Weekly Wire
Memphis Flyer An Enquiring Mind

By Echo Hattix

DECEMBER 28, 1998:  Being naughty has been very nice for Gangsta Boo this year.

The 19-year-old rapper, known for her graphic, unexpurgated rhymes, earned her first gold record award (500,000 units sold) from the Recording Industry Association of America earlier this year for Three 6 Mafia’s major-label debut, Chapt. 2: World Domination.

Now the only female member of the Memphis sextet could soon earn another gold record all her own for her debut solo album, Enquiring Minds, on Hypnotize Minds/Relativity Records. Her first single, “Where Dem Dollars At,” has been heavily requested on rap stations across the country, and her second single, “Don’t Stand So Close To Me,” featuring the Tear the Club Up Thugs (Juicy J, Lord Infamous, and DJ Paul of Three 6 Mafia) looks to equal or better its success

Known for her aggressive rap style with Three 6 Mafia, Gangsta Boo reveals a much more relaxed side on the remarkably varied Enquiring Minds. And why shouldn’t she be? With one of most popular and best-selling of all the Three 6 Mafia solo projects, Gangsta Boo has surprised many who assumed she couldn’t make it in the rough-and-tumble, male-dominated society of hip-hop.

“I’m on a mission,” says Gangsta Boo. “And I’ll be damned if anyone tries to hold me back. When I set out to do this rap thing, I made a decision within myself to do what it takes to get me where I want to be. Early in the game, I got the wrath of people trying to persuade me to do something else, but I kept doing rap because I felt that’s what I needed to do.”

Although it may appear that this Southern bad girl’s success came overnight, it did not. She has been paying her dues since her early high school years. It was then, while still developing her rap chops, that Boo became one of the hottest artists, guy or girl, to ever hit the underground homemade-tape scene that has bred most of Memphis’ rap elite. She soon caught the ear of noted deejay and rap artist DJ Paul.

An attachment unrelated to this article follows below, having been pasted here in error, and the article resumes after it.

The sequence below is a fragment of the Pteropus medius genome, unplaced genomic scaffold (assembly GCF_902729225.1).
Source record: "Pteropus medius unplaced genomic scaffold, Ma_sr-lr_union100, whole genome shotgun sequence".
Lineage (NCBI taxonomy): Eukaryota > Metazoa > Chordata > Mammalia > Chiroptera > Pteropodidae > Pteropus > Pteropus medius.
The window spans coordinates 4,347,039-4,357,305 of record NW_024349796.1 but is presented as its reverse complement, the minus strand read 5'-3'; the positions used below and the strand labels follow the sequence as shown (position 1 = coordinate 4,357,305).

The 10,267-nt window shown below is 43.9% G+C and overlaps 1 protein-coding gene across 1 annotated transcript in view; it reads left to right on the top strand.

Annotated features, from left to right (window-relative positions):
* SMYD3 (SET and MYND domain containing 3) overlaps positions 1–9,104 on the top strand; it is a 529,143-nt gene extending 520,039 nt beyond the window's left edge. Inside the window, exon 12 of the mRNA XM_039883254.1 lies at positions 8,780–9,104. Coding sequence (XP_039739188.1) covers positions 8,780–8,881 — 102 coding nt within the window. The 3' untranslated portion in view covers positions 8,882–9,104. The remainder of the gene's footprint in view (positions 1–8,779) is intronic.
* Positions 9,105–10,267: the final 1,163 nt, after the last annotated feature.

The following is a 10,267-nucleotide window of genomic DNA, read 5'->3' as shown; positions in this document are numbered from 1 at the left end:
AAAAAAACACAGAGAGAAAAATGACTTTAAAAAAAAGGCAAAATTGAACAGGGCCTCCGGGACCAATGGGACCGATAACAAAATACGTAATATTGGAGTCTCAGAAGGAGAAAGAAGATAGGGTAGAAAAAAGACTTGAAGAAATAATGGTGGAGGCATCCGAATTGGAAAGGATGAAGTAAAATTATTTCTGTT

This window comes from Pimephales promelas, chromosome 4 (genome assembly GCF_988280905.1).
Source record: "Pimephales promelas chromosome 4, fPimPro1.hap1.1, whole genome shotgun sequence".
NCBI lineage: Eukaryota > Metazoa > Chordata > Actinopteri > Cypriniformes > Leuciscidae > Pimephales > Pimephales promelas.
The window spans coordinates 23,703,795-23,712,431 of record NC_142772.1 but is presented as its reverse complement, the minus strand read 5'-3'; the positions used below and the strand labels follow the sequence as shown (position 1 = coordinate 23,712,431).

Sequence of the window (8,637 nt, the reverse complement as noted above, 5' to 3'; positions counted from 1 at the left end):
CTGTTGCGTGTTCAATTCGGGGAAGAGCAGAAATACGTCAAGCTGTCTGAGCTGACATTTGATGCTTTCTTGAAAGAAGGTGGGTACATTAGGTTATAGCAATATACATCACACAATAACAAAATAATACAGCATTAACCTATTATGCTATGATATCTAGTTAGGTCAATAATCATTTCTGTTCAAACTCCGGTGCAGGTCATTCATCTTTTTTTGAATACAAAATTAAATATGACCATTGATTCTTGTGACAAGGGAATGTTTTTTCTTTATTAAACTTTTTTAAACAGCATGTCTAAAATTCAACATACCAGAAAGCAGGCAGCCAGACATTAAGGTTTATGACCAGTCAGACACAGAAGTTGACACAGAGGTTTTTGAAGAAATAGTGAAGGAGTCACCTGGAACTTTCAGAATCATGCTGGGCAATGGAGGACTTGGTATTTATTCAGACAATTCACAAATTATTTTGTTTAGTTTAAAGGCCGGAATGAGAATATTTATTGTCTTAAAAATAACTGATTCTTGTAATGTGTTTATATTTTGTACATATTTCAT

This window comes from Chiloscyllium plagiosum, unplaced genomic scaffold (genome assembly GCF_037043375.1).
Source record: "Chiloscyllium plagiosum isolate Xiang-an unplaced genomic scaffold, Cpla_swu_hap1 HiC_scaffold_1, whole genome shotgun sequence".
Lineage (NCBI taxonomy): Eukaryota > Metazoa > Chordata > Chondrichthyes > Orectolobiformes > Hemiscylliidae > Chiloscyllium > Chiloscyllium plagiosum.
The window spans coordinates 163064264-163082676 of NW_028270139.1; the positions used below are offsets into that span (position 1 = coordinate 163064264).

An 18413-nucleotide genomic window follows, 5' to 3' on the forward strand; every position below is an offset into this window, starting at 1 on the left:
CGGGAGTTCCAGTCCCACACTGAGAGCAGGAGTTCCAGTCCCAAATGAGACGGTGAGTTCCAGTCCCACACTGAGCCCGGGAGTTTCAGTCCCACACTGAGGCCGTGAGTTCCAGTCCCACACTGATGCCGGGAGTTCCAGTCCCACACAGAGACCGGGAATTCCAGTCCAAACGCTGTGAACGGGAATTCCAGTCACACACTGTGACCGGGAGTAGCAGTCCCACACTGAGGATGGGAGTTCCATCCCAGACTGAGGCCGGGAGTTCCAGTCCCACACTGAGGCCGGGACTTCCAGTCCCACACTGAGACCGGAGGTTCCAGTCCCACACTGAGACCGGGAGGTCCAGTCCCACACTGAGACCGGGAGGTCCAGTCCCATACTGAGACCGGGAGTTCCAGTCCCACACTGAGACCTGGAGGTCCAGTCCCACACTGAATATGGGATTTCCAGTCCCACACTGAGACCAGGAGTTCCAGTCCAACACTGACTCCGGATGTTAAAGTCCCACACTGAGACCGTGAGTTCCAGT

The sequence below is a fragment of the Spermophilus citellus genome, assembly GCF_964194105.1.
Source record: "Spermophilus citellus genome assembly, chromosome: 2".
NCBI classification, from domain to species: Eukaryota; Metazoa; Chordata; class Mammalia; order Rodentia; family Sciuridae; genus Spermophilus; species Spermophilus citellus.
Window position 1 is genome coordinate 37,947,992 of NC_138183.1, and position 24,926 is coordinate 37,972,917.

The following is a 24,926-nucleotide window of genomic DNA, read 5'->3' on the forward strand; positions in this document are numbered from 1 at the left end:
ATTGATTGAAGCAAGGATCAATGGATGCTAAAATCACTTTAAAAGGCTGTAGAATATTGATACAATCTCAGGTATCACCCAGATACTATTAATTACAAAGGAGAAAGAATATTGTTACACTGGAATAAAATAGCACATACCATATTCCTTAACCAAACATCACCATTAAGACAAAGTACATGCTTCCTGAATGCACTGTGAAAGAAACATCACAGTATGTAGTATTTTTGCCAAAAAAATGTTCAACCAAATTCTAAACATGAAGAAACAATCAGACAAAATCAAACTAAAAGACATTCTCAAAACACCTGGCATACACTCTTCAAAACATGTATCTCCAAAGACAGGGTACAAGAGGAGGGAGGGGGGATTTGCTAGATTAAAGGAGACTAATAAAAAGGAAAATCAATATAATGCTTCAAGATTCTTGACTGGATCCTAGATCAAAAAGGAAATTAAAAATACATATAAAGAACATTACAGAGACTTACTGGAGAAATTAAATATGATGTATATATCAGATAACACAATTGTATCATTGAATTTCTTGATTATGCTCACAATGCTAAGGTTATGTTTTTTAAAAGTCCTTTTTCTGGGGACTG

“Once I put on one mixed tape, it was on,” says fellow Three 6 Mafia member DJ Paul, who also helped produce Enquiring Minds. “People started asking me about her. They wanted to to hear more from her.”

DJ Paul wanted to hear more, too. When he first heard her tape, he was in the process of putting together a group with rival rapper Juicy J, and he soon recruited Gangsta Boo for the project.

Since then – from Three 6 Mafia’s initial success with “Tear the Club Up” to the group’s deal with Relativity and her shining cameos on projects such as MAG’s song “How U Like it” and Indo G’s “Remember Me Ballin,” – Gangsta Boo has actually grown more humble in the face of success. Although rap fans eagerly await her next album, they have some time. Enquiring Minds, which dropped late October, is doing Gangsta Boo justice right now.

“All of my shows have been packed with fans showing me nothing but love,” says Gangsta Boo. “I think one of my favorite shows was probably on an Army base. I really felt appreciated as an artist. I can tell you right now, I’ve honestly been shocked by the national attention I have received. My album Enquiring Minds gave listeners a verbalized picture of all that I have done, seen, or been through. My next album will verbally illustrate how I’ve grown in the music industry. It will expose the lessons I’ve learned, starting with lesson number one: Business and pleasure lead to destruction. Don’t ever mix business and pleasure, it is the ultimate no-no.”

In this season of giving, Gangsta Boo’s gratitude for her success has inspired her business to give back to the community that has supported her growing efforts. In conjunction with Hot 107.1FM, the rap diva gave a free concert last week at the Hard Rock Cafe on Beale Street to support underprivileged children. Attendees were required to bring a toy for admission.

“I’m always down for a good cause,” says Gangsta Boo.

And unlike a lot of other artists who felt the need to move away once they get a taste of the big time, Gangsta Boo says she remains committed to her hometown. She says she is really glad to have come from a city that doesn’t have an over-saturated pool of rap artists.

“One thing about Memphis, we have our own sound and our own style,” she says. “Simply because of the different flava, people are feeling our music. We don’t sound like anyone else.”


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